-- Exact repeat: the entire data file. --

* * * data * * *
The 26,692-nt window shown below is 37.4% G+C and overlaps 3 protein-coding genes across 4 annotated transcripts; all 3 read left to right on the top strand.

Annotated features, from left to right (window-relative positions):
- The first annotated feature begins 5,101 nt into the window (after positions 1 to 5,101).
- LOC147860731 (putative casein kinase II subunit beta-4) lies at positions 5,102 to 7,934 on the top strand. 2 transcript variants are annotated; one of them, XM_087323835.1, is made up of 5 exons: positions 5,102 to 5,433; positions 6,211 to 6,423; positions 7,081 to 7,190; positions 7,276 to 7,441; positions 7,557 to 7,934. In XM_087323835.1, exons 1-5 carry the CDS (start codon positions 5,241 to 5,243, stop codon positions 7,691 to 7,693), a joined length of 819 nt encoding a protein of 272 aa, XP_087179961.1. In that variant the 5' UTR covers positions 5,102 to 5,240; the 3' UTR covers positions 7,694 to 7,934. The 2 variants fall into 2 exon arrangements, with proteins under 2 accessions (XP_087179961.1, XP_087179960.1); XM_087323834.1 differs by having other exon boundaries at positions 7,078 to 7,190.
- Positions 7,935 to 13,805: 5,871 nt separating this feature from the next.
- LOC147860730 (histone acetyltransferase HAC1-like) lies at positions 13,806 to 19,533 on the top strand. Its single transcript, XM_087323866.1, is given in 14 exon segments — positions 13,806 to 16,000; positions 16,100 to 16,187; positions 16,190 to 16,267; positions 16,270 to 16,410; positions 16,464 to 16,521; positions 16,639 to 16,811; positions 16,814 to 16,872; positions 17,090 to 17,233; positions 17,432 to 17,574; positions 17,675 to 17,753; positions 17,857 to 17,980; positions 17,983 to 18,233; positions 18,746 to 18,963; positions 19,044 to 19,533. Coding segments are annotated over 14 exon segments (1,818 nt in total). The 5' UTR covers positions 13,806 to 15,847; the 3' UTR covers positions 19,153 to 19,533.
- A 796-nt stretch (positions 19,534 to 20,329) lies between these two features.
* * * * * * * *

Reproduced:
The 26,692-nt window shown below is 37.4% G+C and overlaps 3 protein-coding genes across 4 annotated transcripts; all 3 read left to right on the top strand.

Annotated features, from left to right (window-relative positions):
- The first annotated feature begins 5,101 nt into the window (after positions 1 to 5,101).
- LOC147860731 (putative casein kinase II subunit beta-4) lies at positions 5,102 to 7,934 on the top strand. 2 transcript variants are annotated; one of them, XM_087323835.1, is made up of 5 exons: positions 5,102 to 5,433; positions 6,211 to 6,423; positions 7,081 to 7,190; positions 7,276 to 7,441; positions 7,557 to 7,934. In XM_087323835.1, exons 1-5 carry the CDS (start codon positions 5,241 to 5,243, stop codon positions 7,691 to 7,693), a joined length of 819 nt encoding a protein of 272 aa, XP_087179961.1. In that variant the 5' UTR covers positions 5,102 to 5,240; the 3' UTR covers positions 7,694 to 7,934. The 2 variants fall into 2 exon arrangements, with proteins under 2 accessions (XP_087179961.1, XP_087179960.1); XM_087323834.1 differs by having other exon boundaries at positions 7,078 to 7,190.
- Positions 7,935 to 13,805: 5,871 nt separating this feature from the next.
- LOC147860730 (histone acetyltransferase HAC1-like) lies at positions 13,806 to 19,533 on the top strand. Its single transcript, XM_087323866.1, is given in 14 exon segments — positions 13,806 to 16,000; positions 16,100 to 16,187; positions 16,190 to 16,267; positions 16,270 to 16,410; positions 16,464 to 16,521; positions 16,639 to 16,811; positions 16,814 to 16,872; positions 17,090 to 17,233; positions 17,432 to 17,574; positions 17,675 to 17,753; positions 17,857 to 17,980; positions 17,983 to 18,233; positions 18,746 to 18,963; positions 19,044 to 19,533. Coding segments are annotated over 14 exon segments (1,818 nt in total). The 5' UTR covers positions 13,806 to 15,847; the 3' UTR covers positions 19,153 to 19,533.
- A 796-nt stretch (positions 19,534 to 20,329) lies between these two features.